Effectiveness of Kenyans biosafety liability and redress regime
Onkwani, Hellen M
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Biotechnology‘s impact on human health and environment is unknown. The main product of biotechnology is genetically modified organisms (GMO).There are various benefits of GMO‘s especially for developing countries like Kenya where food scarcity is a perennial problem. The benefits of biotechnology and GMO‘s therefore, have to be weighed against the risks likely to occur. This calls for striking a balance in order to ensure that biotechnology does not result in harm to the consumers of the various products. It‘s upon this premise that an established liability and redress mechanism comes in handy to ensure that biotechnology does not result in harm to the consumers. Kenya is a party to the Convention on Biological Diversity and the Cartagena Protocol. In the year 2011, Kenya opened up to Genetically Modified crops after approving laws to allow production and importation. Kenya‘s commitment to liability and redress was put into question in November 2012, when the president banned the importation of GM foods and the Ministry of Public Health ordered public health officials to remove GM foods from the market and enforce the ban. This put Kenya‘s legal and regulatory framework in doubt. The work of National Biosafety Authority was also put into jeopardy by this lack of political good will. The big gap between what the law provides on biosafety and the practical reality led to this research. The research has adopted a secondary approach in addressing the legal aspects of assessing the effectiveness of Kenya‘s liability and redress regime. The research found that there is first, the need for political good will to ensure that institutions tasked with the formulation and review of laws and policies play their roles well. The mandates of various institutions to be clearly defined in law, so as to have a coordinated approach in biosafety regulation in the country and reduce duplication of functions among institutions. The current biotechnology framework is not specific in addressing liability and redress and it needs to be relooked into and be cast in a manner specifically to address liability and redress in biosafety. Public participation was also found to be key in all the processes.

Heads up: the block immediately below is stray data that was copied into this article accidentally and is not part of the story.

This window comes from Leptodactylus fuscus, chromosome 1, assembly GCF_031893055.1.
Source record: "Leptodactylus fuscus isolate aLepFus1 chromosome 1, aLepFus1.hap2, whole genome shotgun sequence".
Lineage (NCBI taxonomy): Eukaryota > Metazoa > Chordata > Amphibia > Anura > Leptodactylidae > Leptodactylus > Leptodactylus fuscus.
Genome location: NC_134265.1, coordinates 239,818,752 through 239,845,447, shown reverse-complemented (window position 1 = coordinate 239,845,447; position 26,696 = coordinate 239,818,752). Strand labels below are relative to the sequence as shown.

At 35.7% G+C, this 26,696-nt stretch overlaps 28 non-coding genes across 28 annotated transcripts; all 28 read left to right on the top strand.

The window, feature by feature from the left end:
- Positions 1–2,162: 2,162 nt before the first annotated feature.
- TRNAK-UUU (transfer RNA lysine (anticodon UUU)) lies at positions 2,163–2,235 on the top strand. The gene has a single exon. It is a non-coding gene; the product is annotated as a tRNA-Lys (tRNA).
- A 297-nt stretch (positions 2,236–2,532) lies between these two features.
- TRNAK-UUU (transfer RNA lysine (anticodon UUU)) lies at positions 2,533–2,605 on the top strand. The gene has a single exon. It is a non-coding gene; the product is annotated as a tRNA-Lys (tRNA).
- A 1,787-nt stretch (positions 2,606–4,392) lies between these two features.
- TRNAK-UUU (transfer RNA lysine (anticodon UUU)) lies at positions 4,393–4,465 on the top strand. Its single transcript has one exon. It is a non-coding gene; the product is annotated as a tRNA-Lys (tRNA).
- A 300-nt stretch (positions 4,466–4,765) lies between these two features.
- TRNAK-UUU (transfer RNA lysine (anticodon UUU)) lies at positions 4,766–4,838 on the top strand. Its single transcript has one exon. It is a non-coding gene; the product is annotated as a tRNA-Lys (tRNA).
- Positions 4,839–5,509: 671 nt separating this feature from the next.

University of Nairobi
RightsAttribution-NonCommercial-NoDerivs 3.0 United States
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